# Proof

(related to Proposition: Binomial Distribution)

Let $$X$$ be the random variable counting the number $$k$$ of the realizations of $$A$$. Because we repeat the experiment $$n$$ times, each time the event $$A$$ will occur with the probability $$p$$ and the complement event $$\overline{A}$$ will occur with the probability $$1-p$$. Imagine, in the first $$k$$ repetitions, we observe only $$A$$, while in the remaining $$n-k$$ repetitions we observe only $$\overline{A}$$. Then the joint event will be

$\underbrace{A,\ldots,A}_{k\text{ times}}\underbrace{\overline{A},\ldots,\overline{A}}_{n-k\text{ times}}.\quad\quad ( * )$

Because we conduct a Bernoulli experiment, all repetitions are mutually independent. Therefore, their joint probability of observing exactly $$( * )$$ is the product of all probabilities of each realization, which gives us the formula

$p^k(1-p)^{n-k},\quad\quad 0\le k\le n.$

Because the binomial coefficient $$\binom nk$$ is the number of possible words of length $$n$$ with $$k$$ letters $$A$$ and $$n-k$$ letters $$\overline{A}$$, in which the order of letters does not play any role, the joint probability of observing exactly $$k$$ times the event $$A$$ is given by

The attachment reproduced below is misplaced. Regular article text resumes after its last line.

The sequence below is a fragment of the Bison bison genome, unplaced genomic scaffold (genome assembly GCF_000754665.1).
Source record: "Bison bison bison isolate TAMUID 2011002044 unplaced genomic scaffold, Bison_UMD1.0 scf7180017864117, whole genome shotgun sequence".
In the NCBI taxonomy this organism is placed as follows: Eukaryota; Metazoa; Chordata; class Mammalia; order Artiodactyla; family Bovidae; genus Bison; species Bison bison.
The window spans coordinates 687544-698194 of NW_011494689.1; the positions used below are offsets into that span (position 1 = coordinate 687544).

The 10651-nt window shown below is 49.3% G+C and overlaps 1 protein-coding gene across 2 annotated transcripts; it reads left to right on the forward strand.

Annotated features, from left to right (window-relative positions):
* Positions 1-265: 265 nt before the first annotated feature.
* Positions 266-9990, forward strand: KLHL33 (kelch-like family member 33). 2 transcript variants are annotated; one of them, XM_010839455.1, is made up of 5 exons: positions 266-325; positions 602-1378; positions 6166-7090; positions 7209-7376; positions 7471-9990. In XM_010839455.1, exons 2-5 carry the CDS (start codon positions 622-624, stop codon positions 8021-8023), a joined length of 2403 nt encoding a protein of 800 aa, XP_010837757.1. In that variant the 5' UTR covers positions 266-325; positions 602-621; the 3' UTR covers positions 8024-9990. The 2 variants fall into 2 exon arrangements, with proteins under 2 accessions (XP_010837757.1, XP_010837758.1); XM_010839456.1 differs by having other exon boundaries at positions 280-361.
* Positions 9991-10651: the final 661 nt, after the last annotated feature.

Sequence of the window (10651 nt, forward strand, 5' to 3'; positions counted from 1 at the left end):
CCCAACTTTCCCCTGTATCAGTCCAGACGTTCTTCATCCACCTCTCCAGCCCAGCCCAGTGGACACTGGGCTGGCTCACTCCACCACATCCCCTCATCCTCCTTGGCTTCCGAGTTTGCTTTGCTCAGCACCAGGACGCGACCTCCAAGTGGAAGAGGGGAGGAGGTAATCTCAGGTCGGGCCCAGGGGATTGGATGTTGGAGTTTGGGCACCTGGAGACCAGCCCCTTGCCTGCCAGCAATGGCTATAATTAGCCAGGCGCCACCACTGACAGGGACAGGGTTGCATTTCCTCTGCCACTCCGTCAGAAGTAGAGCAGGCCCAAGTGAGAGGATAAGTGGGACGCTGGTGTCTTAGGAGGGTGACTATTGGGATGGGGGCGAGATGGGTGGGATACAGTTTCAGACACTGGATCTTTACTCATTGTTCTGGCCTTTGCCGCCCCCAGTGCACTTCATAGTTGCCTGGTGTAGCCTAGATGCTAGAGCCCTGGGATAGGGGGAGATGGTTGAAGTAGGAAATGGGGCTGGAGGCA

$p(X=k)=\binom nk p^k(1-p)^{n-k},\quad\quad 0\le k\le n.$

For all other real numbers $$k$$, we have the $$p(X=k)=0$$. Therefore, the probability mass function is

$p(X = k)=\begin{cases} \binom nk p^k(1-p)^{n-k}&\text{for }k=0,1,\ldots n\\\\ 0&\text{else.}\end{cases}$

It follows that the probability distribution of the random variable $$X$$ is given by

$\begin{array}{rcll} p(X \le x)&=&0&\text{for }x < 0\\ p(X \le x)&=&\sum_{k=0}^{k=x}\binom nk p^k(1-p)^{n-k}&\text{for }0\le x < n\\ p(X \le x)&=&1&\text{for }x \ge n\\ \end{array}$

Github: ### References

#### Bibliography

1. Bosch, Karl: "Elementare Einführung in die Wahrscheinlichkeitsrechnung", vieweg Studium, 1995, 6th Edition